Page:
Parenting Using the C.O.D.E
Compassion – Observe – Determine – Empathize
2 years ago, in late October, my 5-year-old son was throwing a tantrum regarding something I can’t even recall. As parents, we asked him to sit on the porch and calm down. He proceeded to take all 6 recently-carved pumpkins and smash them on the cement steps.
My immediate emotions were fury and anger. My instinctive brain wanted to snap and punish him more; to yell and lash out for the defiance and destruction of others’ pumpkins they worked so hard to carve. I felt like the Alpha Male in me needed to take back control! Perhaps in the past, I would have reacted in such fashion.
After years of experience, not only as a parent of 6 children but also as a therapist, I was able to take a breath and remind myself of the “CODE.” The CODE is an acronym I developed 3 years ago in helping cope with critical moments of parenting and relationships. My son smashing pumpkins is such a moment. CODE: Compassion. Observe. Determine. Empathize.
C.O.D.E. For Parents
After counting to 20 and taking a few deep breaths, I hugged my son as he sobbed and screamed in his anger and I said,
“I am so sorry you are feeling angry right now. It must be really hard.”
He screamed something unintelligible and said some “mean things” to try and get a negative reaction from me.
I then said,
“Wow! What happened to those pumpkins?”
Of course, I already knew what happened but I wanted my son to be able to feel safety in communicating. He stated,
“I killed them!”
Admittedly, I had to use effort not to laugh at that point. I responded (still in compassion),
“Wow they must be really sad, huh buddy?”
“Yah, they were stupid anyways!”
I still had my arm around his shoulder in safe human contact and connection.
I then said,
“What do you think we should do?”
“I don’t knoooowwwwww! I’m just a bad boy. I’m an idiot! I’m in big trouble, huh?!”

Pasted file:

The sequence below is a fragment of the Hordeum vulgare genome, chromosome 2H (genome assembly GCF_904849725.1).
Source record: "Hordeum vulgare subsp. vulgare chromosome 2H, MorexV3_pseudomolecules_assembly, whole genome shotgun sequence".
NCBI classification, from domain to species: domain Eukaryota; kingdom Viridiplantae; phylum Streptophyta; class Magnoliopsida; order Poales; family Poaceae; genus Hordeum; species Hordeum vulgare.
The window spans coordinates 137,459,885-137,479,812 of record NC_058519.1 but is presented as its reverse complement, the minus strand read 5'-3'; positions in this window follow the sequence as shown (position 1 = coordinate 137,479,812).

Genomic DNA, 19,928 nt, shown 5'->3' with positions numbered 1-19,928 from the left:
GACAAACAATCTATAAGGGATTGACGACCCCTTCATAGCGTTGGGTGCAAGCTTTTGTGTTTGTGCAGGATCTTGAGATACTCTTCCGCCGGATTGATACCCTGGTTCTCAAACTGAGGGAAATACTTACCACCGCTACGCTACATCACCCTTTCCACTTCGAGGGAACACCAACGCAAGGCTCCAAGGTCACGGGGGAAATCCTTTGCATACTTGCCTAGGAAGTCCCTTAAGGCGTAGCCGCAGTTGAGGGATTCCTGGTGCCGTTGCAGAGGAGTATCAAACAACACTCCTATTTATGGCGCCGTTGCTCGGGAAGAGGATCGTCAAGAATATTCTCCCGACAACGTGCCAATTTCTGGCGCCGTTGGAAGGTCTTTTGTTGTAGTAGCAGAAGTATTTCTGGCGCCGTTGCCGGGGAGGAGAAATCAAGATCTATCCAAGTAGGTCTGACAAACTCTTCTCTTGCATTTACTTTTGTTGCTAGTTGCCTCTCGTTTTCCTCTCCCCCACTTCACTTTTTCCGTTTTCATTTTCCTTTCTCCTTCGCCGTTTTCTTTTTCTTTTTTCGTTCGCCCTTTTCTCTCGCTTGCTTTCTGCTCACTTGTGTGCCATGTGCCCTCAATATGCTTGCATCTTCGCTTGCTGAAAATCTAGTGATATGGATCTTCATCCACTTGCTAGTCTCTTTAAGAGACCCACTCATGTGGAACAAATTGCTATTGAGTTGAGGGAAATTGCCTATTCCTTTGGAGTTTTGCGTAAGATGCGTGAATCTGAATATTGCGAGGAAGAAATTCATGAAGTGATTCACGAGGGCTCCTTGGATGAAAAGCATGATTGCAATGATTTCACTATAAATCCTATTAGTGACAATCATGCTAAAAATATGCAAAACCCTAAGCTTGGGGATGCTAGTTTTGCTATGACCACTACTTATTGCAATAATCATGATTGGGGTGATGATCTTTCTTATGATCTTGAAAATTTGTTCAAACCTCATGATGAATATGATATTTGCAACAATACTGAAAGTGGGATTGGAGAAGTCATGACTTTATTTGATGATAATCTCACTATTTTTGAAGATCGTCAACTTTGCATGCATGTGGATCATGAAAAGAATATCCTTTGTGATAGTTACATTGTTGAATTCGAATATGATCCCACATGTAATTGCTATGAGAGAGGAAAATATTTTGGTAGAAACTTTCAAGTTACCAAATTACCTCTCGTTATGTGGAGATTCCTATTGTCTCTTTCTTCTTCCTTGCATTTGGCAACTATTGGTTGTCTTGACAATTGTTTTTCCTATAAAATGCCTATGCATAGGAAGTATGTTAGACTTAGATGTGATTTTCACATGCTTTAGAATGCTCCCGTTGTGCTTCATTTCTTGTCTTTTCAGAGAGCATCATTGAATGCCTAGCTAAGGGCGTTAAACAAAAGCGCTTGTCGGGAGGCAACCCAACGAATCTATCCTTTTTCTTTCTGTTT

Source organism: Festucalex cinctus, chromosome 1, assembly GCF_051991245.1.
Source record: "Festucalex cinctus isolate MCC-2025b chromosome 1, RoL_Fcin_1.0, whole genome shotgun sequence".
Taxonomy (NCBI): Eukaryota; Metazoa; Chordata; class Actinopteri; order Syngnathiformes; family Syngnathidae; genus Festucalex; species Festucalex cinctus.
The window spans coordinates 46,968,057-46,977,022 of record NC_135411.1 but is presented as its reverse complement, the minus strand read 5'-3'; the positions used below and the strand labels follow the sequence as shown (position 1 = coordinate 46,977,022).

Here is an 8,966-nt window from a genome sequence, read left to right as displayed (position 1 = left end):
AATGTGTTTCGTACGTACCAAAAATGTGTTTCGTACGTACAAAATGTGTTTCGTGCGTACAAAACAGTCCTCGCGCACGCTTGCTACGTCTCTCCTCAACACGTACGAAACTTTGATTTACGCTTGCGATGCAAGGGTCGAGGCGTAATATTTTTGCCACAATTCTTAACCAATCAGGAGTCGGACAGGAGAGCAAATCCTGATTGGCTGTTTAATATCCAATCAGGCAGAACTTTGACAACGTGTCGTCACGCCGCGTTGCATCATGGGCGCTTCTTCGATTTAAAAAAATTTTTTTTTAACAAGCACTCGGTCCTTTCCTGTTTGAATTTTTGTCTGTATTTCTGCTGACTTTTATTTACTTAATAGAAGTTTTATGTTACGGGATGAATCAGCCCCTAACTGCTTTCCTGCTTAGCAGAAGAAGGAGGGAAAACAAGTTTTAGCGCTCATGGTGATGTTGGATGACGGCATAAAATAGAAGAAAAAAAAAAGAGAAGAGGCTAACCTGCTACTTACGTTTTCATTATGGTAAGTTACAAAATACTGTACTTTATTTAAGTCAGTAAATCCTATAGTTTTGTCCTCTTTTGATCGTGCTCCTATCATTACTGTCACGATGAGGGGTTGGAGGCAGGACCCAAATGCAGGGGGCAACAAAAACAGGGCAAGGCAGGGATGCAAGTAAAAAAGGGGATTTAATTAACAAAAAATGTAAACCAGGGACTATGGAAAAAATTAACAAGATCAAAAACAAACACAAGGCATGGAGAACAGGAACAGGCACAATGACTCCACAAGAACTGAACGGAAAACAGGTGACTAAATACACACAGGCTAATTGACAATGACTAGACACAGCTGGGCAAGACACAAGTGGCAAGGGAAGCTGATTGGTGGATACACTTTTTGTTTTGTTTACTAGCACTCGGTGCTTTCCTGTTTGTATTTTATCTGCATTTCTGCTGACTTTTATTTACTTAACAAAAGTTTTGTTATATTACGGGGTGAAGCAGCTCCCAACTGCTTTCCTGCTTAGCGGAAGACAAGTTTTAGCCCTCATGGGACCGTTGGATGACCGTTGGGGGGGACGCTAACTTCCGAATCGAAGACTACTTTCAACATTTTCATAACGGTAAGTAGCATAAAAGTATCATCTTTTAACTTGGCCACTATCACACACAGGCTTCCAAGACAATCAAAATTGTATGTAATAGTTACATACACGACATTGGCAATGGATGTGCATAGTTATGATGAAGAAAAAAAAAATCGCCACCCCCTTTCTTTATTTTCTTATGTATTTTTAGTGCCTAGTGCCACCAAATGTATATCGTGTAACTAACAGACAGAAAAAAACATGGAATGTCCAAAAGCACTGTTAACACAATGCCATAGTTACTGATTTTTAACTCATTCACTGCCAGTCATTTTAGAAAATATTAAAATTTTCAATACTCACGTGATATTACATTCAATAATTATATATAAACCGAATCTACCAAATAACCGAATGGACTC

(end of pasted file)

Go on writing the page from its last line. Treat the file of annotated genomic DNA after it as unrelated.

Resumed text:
“Hmmmm, we have some broken pumpkins and I can see you are really sad.”
He had somewhat calmed down with the reduced fear and threat because I had chosen not to react negatively to negativity. After some gentle suggestions, he talked about how he wanted to fix the pumpkins.
“Thank you for talking to me buddy. I have had hard times like these when I get angry. I’m so glad we can talk about it!”
We went to the store the next day and picked up new pumpkins and re-carved them. He apologized to each of his siblings.
I have had more than my share of moments where I didn’t react like this example. Those moments are when we apologize and re-engage with our kids to model humility and conflict resolution.
“I’m so sorry I reacted the way I did. That was about my own anger, not about your behavior. I should have reacted differently. I would like to try again.”
When using the CODE, the purpose is to resolve conflict with a connection. A general rule is to put consequences on the back burner, temporarily, while we run through the CODE. Sometimes it can take a day or 2 as issues become bigger or more significant.
When we lead with consequences, we immediately disconnect.
When we lead with compassion and empathy, we amplify connection, leading to change and healing over time.
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